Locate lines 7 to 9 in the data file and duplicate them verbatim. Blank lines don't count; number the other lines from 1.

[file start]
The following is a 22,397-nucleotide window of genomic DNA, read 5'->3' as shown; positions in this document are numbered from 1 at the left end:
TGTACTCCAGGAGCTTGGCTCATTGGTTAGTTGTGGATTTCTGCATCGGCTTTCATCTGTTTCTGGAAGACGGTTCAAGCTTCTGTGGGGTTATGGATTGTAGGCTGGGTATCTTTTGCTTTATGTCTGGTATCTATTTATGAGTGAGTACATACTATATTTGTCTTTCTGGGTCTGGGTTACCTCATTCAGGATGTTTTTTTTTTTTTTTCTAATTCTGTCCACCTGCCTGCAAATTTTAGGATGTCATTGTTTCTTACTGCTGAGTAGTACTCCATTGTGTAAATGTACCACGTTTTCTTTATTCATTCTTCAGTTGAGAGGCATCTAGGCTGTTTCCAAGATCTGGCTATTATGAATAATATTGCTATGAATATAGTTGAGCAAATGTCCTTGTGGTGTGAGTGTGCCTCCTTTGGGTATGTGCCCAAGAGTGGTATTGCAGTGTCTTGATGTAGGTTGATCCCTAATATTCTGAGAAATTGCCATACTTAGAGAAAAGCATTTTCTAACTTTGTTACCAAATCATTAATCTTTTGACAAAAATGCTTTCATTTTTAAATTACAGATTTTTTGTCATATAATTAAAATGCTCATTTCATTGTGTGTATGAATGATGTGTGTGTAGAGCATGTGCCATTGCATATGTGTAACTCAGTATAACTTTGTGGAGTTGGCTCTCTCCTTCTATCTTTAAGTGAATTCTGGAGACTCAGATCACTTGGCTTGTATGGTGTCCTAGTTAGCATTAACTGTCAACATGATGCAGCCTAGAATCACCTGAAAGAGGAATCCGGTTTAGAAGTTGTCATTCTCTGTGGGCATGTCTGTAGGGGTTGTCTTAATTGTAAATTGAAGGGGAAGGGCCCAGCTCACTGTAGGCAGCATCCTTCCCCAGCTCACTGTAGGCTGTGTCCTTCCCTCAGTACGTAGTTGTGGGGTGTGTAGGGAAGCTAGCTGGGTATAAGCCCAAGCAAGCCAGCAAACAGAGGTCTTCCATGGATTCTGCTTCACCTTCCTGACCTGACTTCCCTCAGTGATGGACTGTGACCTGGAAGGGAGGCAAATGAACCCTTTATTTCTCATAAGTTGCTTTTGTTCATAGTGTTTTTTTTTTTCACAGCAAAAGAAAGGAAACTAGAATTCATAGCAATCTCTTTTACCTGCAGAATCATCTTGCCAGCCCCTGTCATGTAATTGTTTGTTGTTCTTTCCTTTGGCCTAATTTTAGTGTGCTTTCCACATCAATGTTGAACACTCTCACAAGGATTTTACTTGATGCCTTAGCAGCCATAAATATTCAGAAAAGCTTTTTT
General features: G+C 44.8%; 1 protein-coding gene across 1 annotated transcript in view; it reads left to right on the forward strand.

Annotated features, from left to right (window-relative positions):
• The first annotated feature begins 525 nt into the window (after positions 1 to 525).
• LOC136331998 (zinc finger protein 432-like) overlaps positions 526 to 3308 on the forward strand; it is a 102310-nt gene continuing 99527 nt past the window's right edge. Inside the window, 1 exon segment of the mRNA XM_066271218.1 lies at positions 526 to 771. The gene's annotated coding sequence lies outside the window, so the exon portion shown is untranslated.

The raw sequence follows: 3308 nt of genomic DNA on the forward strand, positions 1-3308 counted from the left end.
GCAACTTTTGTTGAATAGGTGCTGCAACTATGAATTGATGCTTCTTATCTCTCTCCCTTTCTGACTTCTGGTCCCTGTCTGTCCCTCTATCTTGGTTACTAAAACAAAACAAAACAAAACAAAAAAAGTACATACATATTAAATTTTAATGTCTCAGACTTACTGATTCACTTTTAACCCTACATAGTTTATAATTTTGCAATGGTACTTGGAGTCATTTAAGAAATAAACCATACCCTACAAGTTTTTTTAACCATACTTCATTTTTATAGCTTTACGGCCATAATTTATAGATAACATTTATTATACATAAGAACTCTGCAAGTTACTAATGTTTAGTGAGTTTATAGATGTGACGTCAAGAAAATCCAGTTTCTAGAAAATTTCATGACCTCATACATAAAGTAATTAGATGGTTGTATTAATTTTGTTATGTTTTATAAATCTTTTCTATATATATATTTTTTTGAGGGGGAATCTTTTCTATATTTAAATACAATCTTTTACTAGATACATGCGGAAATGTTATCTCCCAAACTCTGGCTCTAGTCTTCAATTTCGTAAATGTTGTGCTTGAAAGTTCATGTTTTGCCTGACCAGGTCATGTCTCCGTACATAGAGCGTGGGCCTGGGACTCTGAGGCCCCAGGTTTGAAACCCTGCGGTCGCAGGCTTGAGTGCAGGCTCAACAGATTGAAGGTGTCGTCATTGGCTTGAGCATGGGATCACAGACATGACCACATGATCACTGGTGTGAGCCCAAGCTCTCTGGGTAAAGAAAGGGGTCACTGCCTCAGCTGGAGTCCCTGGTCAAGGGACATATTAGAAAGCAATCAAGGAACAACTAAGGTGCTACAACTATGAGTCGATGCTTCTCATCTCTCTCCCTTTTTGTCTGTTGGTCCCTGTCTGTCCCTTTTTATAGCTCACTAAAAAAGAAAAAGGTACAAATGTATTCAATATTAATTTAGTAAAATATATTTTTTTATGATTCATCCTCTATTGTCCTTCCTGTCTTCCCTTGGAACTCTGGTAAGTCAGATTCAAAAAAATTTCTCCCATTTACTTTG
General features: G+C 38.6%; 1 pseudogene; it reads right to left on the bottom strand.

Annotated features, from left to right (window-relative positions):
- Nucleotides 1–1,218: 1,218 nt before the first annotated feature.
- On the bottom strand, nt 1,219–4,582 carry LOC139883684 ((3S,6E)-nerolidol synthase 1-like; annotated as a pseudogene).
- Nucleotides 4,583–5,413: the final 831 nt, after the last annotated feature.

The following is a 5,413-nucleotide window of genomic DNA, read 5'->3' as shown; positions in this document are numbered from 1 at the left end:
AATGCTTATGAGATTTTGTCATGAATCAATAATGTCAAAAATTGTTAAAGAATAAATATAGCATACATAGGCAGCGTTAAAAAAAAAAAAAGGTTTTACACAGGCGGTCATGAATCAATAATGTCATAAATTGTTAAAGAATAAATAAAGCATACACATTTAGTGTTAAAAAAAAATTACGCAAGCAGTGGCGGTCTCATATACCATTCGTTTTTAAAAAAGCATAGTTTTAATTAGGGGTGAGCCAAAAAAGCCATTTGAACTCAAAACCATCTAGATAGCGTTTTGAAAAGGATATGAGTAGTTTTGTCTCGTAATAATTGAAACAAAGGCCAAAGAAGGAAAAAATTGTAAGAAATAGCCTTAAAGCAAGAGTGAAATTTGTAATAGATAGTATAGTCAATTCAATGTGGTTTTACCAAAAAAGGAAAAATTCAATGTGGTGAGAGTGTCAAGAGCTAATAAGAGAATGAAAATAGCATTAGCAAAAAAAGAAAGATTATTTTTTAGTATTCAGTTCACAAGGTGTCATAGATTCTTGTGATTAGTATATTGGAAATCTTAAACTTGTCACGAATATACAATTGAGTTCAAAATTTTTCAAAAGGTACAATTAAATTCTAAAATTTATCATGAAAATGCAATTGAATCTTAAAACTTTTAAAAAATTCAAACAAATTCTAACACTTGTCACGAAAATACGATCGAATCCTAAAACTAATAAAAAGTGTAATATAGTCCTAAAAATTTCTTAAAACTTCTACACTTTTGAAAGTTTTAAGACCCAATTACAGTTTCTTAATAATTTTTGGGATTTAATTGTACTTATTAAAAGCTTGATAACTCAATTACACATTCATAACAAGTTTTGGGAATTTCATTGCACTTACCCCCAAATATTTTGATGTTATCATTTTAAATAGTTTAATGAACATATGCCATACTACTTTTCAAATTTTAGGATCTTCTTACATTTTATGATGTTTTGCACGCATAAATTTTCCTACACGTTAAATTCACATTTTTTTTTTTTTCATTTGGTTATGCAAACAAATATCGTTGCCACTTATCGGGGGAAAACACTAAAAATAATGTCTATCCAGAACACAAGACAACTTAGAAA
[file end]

The raw sequence follows: 3308 nt of genomic DNA on the forward strand, positions 1-3308 counted from the left end.
GCAACTTTTGTTGAATAGGTGCTGCAACTATGAATTGATGCTTCTTATCTCTCTCCCTTTCTGACTTCTGGTCCCTGTCTGTCCCTCTATCTTGGTTACTAAAACAAAACAAAACAAAACAAAAAAAGTACATACATATTAAATTTTAATGTCTCAGACTTACTGATTCACTTTTAACCCTACATAGTTTATAATTTTGCAATGGTACTTGGAGTCATTTAAGAAATAAACCATACCCTACAAGTTTTTTTAACCATACTTCATTTTTATAGCTTTACGGCCATAATTTATAGATAACATTTATTATACATAAGAACTCTGCAAGTTACTAATGTTTAGTGAGTTTATAGATGTGACGTCAAGAAAATCCAGTTTCTAGAAAATTTCATGACCTCATACATAAAGTAATTAGATGGTTGTATTAATTTTGTTATGTTTTATAAATCTTTTCTATATATATATTTTTTTGAGGGGGAATCTTTTCTATATTTAAATACAATCTTTTACTAGATACATGCGGAAATGTTATCTCCCAAACTCTGGCTCTAGTCTTCAATTTCGTAAATGTTGTGCTTGAAAGTTCATGTTTTGCCTGACCAGGTCATGTCTCCGTACATAGAGCGTGGGCCTGGGACTCTGAGGCCCCAGGTTTGAAACCCTGCGGTCGCAGGCTTGAGTGCAGGCTCAACAGATTGAAGGTGTCGTCATTGGCTTGAGCATGGGATCACAGACATGACCACATGATCACTGGTGTGAGCCCAAGCTCTCTGGGTAAAGAAAGGGGTCACTGCCTCAGCTGGAGTCCCTGGTCAAGGGACATATTAGAAAGCAATCAAGGAACAACTAAGGTGCTACAACTATGAGTCGATGCTTCTCATCTCTCTCCCTTTTTGTCTGTTGGTCCCTGTCTGTCCCTTTTTATAGCTCACTAAAAAAGAAAAAGGTACAAATGTATTCAATATTAATTTAGTAAAATATATTTTTTTATGATTCATCCTCTATTGTCCTTCCTGTCTTCCCTTGGAACTCTGGTAAGTCAGATTCAAAAAAATTTCTCCCATTTACTTTG
General features: G+C 38.6%; 1 pseudogene; it reads right to left on the bottom strand.